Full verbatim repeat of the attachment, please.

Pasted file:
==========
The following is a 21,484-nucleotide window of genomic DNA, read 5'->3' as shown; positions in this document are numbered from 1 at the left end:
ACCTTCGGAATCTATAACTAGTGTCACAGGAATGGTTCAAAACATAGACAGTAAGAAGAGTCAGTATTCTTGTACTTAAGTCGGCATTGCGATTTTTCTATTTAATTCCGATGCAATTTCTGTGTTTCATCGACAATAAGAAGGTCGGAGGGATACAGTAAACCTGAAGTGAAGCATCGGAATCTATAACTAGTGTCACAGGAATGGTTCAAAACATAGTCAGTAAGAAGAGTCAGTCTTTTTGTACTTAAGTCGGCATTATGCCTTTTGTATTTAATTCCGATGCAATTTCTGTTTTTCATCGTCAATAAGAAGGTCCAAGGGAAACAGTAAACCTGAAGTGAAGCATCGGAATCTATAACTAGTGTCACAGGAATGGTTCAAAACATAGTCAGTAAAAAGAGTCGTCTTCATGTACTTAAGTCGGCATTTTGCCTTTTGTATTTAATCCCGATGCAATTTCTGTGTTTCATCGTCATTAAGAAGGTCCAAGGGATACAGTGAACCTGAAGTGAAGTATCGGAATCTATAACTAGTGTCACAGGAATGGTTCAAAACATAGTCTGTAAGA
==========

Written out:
The following is a 21,484-nucleotide window of genomic DNA, read 5'->3' as shown; positions in this document are numbered from 1 at the left end:
ACCTTCGGAATCTATAACTAGTGTCACAGGAATGGTTCAAAACATAGACAGTAAGAAGAGTCAGTATTCTTGTACTTAAGTCGGCATTGCGATTTTTCTATTTAATTCCGATGCAATTTCTGTGTTTCATCGACAATAAGAAGGTCGGAGGGATACAGTAAACCTGAAGTGAAGCATCGGAATCTATAACTAGTGTCACAGGAATGGTTCAAAACATAGTCAGTAAGAAGAGTCAGTCTTTTTGTACTTAAGTCGGCATTATGCCTTTTGTATTTAATTCCGATGCAATTTCTGTTTTTCATCGTCAATAAGAAGGTCCAAGGGAAACAGTAAACCTGAAGTGAAGCATCGGAATCTATAACTAGTGTCACAGGAATGGTTCAAAACATAGTCAGTAAAAAGAGTCGTCTTCATGTACTTAAGTCGGCATTTTGCCTTTTGTATTTAATCCCGATGCAATTTCTGTGTTTCATCGTCATTAAGAAGGTCCAAGGGATACAGTGAACCTGAAGTGAAGTATCGGAATCTATAACTAGTGTCACAGGAATGGTTCAAAACATAGTCTGTAAGA